At the end of summer, as the evenings draw in, greenhouse tomato vines are burgeoning under the weight of their fruits, ranging from small and emerald green to fully ripened and vivid red. Nurturing tomatoes is done in March when the garden room in our house, with its huge expanses of glass, will resemble a small nursery, as my wife lays out seed trays all over the stone floor, to grow everything for the new season from scratch – from flowers to vegetables; and, of course, tomatoes. It is partly for this reason, and on account of the huge amount of effort that has gone into raising these plants, that it saddens me to watch the tomatoes rot in the vine. Luckily there are plenty of things that you can do with these versatile fruits to ensure that neither they, nor the fruits of your labours, are wasted. This recipe is one of them.
Some preliminary research into the origins of ketchup, takes us to the South-East Asia somewhere between the 17th and 18th Centuries. Back then, a sauce primarily derived from fermented fish called kêt-siap would have been far cry from today’s most popular of table condiments in its characteristically labelled polygonal glass bottle.
The first recipe for ‘ketchup in paste’ can be traced to a gentleman named Richard Bradley, Professor of Botany at the University of Cambridge. Bradley wrote a wonderfully titled publication ‘The Country Housewife and Lady’s Director: in the Management of a House, and the Delights and Profits of a Farm.’ And it includes the following entry ‘Practical observations concerning distilling; with the best method of making ketchup, and many other curious and durable sauces.’ Almost certainly such early recipes contained mushrooms and anchovies in an attempt to replicate the original Asian condiment, and it is not until the beginning of the next century that the tomato appeared on the scene. In 1812 the American horticulturalist, scientist and physician James Mease created his own version of the condiment using tomatoes. Whilst undoubtedly moving away from the dish’s origins of fermented fish and mushrooms, his creation was in actual fact probably more closely aligned with a tomato sauce of the time – which had gained popularity on both sides of the Atlantic through its inclusion in Maria Eliza Rundell’s book A New System of Domestic Cookery. Unfortunately, the absence of vinegar resulted in a relatively short shelf life, meaning that it was almost impossible to keep it for more than a year without a degree of spoiling, or even putrefaction occurring.
Early attempts to solve the problem of preservation led to the use of some fairly nasty substances – now known to be particularly harmful to health – including coal tar and sodium benzoate. And, it wasn’t until 1786 that the now seemingly ubiquitous Henry J Heinz, in partnership with eminent food scientist Dr Harvey Washington Wiley – who had long argued that the need for large amounts of preservatives could be mitigated against by using high quality ingredients – began to produce the world famous bright red table sauce that we now recognise.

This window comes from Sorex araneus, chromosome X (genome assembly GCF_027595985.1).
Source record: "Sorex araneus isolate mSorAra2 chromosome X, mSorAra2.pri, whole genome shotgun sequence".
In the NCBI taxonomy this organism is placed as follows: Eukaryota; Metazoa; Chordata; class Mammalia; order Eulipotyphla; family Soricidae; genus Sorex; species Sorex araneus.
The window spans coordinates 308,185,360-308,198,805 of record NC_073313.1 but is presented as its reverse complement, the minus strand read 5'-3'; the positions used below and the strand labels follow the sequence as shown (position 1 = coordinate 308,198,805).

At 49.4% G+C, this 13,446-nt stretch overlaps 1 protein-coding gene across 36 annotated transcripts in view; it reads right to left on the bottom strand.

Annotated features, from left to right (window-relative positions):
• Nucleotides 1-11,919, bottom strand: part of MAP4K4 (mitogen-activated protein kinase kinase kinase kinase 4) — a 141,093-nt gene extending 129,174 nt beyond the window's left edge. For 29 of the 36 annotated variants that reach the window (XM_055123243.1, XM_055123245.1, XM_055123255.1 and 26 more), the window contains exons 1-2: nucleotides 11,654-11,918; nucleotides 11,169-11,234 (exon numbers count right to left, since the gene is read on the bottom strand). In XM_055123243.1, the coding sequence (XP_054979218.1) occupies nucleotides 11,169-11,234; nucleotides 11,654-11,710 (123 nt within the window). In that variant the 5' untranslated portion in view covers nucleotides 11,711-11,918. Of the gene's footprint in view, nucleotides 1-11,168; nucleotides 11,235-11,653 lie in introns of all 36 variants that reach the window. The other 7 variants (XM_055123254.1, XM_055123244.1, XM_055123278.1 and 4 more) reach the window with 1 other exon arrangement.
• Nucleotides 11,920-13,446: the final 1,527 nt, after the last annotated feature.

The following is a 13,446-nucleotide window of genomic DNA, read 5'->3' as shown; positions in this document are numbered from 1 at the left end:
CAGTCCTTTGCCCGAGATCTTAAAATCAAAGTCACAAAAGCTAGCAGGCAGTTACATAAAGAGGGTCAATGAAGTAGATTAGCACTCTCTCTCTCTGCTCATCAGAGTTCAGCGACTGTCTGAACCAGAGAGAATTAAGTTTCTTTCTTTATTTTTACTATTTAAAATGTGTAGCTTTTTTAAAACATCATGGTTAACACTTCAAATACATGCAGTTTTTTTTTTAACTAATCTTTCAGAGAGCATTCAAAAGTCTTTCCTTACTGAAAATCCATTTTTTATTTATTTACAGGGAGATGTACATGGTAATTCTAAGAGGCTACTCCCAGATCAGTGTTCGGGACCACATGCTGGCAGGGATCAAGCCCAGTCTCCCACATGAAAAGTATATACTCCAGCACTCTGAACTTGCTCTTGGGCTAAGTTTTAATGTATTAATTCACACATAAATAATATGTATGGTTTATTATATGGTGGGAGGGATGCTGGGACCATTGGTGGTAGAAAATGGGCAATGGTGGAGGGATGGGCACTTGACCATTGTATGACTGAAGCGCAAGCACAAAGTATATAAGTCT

For my recipe inspiration I turned to the The River Cottage and Hugh F-W’s recipe, which he in turn has adapted from Lindsey Bareham’s book The Big Red Book of Tomatoes. The River Cottage Cookbook has remained a favourite of mine over the years, and was one of the books that I took with me many years ago when we briefly lived overseas and the amount of possession we could take with us was limited. I am particularly fond of this book, not only because it reminded me of an idyllic rural life back home, but also because it is a book that you can pick up and read, rather than simply being ‘just a cookbook’. Finally, a quick word of warning before you dash out to the greenhouse armed with your trug to harvest tomatoes, or down to the greengrocer or supermarket. If you want a high yield, minimum effort recipe that tastes like the shop-bought stuff, then this is probably not for you. If on the other hand, you want to feel that you have made something, using fresh ingredients, that in my opinion actually tastes better that on the supermarket shelves, and comes with as big a dollop of ‘self satisfaction’ as the dollop you are going to pour out to accompany your favourite dish, then this is definitely for you.
- 3kg ripe tomatoes, roughly chopped
- 4 onions, sliced
- 1 large red pepper, deseeded and chopped
- 100g soft brown sugar
- 200ml cider vinegar
- Quarter tsp mustard powder
- 1 small cinnamon stick
- 1 and a half tsp of allspice
- 1 and a half tsp whole cloves
- 1 and a half tsp ground mace
- 1 and a half tsp celery seeds
- 1 and a half tsp black peppercorns
- 1 bay leaf
- 1 garlic clove, peeled and bruised
Place the tomatoes, onions and red pepper in a large heavy-bottomed pan – a preserving pan is ideal – and simmer over a medium heat until soft enough to go through a coarse sieve.
Return the sieved liquid to the pan and add the vinegar, and all of the spices, including the garlic clove, tied up in a square of muslin. Bring to the boil and then simmer for about 20-40 minutes until thick and pulpy. The time will depend on how juicy your tomatoes were to begin with.
Once you are happy with the flavour, remove the spice bag, and season to taste with salt and paprika. You can choose to bottle in sterilised jars as you might for chutney, in which case each bottle will keep, unopened, for about 12 months. Or, you can store it in the fridge and use over the course of the next couple of weeks. I suspect most people – unless making larger quantities – will choose the latter.